Army Special Forces soldiers have tested a brand new unmanned aerial delivery system to enable the quick resupply of friendly forces in the most contested environments, the service announced on Thursday.
Green Berets from the 1st Special Forces Group (Airborne) successfully tested Defense Department contractor Silent Arrow’s GD-2000 glider, a disposable autonomous aircraft that can haul up to 1,500 pounds of gear and equipment in its coffin-shaped body at ranges of up to 40 miles, at the Yuma Proving Ground in Arizona, according to a 1st SFG(A) press release.
During testing at Yuma this past February, Green Berets deployed a GD-2000 — which, as a tandem-wing glider, flies on four seven-foot spring-launched wings that pop out of the fuselage — with a 1,000-pound payload from an Alenia C-27J Spartan cargo aircraft and landed within 30 meters of its intended target on the range with its cargo completely intact, according to the 1st SFG(A).
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Billed as “the world’s most dependable standoff resupply platform” by Silent Arrow, the company claims the GD-2000 can handily beat the delivery range of the U.S. military’s parachute-based Joint Precision Airdrop System (JPADS) at half the cost of the latter, operating “through contested spaces with GPS accuracy.”
JPADS “tend to be both larger in size and have limited ability to maneuver through the air, making them less accurate, especially over long distances or in high-wind conditions,” according to 1st SFG(A), adding the GD-2000 glider itself is “completely disposable” once the resupply is complete.
The testing was funded through a $2.2 million award to Silent Arrow through the Pentagon’s Warfighter Lab Incentive Fund (WLIF) as the result of a partnership between the Pentagon-based J7 Joint Force Development Directorate, U.S. Indo-Pacific Command (INDOPACOM), and U.S. Special Operations Command (SOCOM) to develop “a series of advanced operational demonstrations and Concept of Operations (CONOPs) development activities,” as the company announced in February of last year.
As our colleagues at The War Zone pointed out at the time, the WILF contract tasked two GD-2000 drones with executing resupply deliveries during its Emerald Warrior exercise — SOCOM’s largest regular joint special operations drill — at Hurlburt Field in Florida, reflecting a focus on U.S. special operations forces for the potential application of the system.
The involvement of INDOPACOM in the WILF contract reveals the Pentagon’s intentions regarding Silent Arrow’s disposable resupply drones. Indeed, 1st SFG(A) release explicitly points to potential applications for U.S. special operations forces in the Indo-Pacific region, where the Pentagon is increasingly focused on preparing for a future conflict with China.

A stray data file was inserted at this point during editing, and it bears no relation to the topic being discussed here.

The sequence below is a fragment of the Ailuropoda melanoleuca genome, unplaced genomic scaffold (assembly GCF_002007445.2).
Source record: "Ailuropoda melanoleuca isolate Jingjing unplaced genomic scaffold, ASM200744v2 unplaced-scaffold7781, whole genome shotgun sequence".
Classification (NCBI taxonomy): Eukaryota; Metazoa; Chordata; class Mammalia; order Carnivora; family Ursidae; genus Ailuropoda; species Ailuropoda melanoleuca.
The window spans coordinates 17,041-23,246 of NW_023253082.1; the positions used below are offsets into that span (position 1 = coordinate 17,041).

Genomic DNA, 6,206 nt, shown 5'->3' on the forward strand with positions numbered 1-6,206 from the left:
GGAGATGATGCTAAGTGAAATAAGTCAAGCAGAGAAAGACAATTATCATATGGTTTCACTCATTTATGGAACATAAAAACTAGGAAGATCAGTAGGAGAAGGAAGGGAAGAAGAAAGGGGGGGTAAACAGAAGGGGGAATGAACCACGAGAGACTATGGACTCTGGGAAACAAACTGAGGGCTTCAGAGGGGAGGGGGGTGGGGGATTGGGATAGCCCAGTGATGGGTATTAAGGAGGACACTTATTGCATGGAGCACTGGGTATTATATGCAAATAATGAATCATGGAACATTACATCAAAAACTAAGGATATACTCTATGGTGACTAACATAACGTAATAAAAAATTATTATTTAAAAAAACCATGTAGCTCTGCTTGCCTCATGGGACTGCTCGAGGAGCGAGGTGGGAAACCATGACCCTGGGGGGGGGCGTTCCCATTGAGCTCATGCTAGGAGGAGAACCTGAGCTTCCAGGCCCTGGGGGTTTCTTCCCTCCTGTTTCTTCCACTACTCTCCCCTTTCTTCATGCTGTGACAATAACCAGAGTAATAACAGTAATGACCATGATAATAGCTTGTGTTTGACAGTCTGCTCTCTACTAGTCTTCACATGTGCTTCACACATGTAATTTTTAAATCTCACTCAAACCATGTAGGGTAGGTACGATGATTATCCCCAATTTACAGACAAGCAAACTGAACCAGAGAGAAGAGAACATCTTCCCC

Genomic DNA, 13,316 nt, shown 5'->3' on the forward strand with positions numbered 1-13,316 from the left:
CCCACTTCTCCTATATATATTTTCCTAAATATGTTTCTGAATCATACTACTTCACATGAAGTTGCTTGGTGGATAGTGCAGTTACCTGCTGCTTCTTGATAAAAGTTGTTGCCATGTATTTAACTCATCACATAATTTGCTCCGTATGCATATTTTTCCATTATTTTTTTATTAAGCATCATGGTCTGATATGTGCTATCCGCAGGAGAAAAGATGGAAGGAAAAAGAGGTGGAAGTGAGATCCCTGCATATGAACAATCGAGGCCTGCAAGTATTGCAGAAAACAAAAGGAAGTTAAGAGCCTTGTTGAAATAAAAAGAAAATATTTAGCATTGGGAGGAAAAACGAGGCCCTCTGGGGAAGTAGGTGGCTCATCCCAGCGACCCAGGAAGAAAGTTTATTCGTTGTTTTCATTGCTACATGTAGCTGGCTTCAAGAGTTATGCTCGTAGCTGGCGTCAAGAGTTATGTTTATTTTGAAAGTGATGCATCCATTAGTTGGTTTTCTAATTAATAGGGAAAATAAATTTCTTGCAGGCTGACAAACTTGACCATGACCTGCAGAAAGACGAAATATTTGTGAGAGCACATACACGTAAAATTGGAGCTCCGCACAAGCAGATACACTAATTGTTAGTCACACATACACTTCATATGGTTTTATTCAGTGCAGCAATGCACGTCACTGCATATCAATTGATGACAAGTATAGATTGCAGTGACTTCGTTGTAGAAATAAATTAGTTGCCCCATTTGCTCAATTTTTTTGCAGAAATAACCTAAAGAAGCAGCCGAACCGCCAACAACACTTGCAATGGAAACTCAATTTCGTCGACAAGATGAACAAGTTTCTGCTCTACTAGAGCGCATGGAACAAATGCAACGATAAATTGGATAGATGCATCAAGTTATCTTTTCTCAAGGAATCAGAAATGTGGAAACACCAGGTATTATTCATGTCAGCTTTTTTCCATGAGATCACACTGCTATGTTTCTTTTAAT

The GD-2000 would “allow for aerial delivery to remote islands that require a greater level of precision to reliably reach their destination,” according to the release. “With some modifications, the designer of the glider claims it can also land and be recovered in a maritime environment, further enhancing resupply capabilities to the sort of small islands often found in the Indo-Pacific.”
The 2022 WILF contract isn’t the first major engagement between Silent ARrow and the Pentagon. That contract came on the heels of a November 2021 award from the Air Force Research Laboratory to acquire 15 specially-reconfigured GD-2000 systems for a new system “designed for side door and multi-unit (swarm) ramp deployment,” as the company put it at the time.
The 1st SFG(A) testing at Yuma is not the first time the GD-2000 has gone through the wringer. In January 2022, Silent Arrow announced “the Air Force of a U.S-allied government in the Middle East” had successfully conducted the first overseas deployment of the drone under a $1.5 million operational evaluation contract, delivering 1,026 pounds of “undisclosed cargo” in two GD-2000s from a pair of C-130 Hercules transport aircraft.
As Silent Arrow continues to refine the GD-2000 for military customers, the U.S. military appears to be moving full steam ahead when it comes to the concept — and apparently, the recent testing at Yuma made an impression with the Green Berets.
“[The glider] gives us the ability to drop this from a plane outside of controlled airspace into international air space and fly resupply in from an unmanned autonomous craft,” one Special Forces detachment commander said in the 1st SFG(A) release. “It’s a huge enhancement to the mission.”
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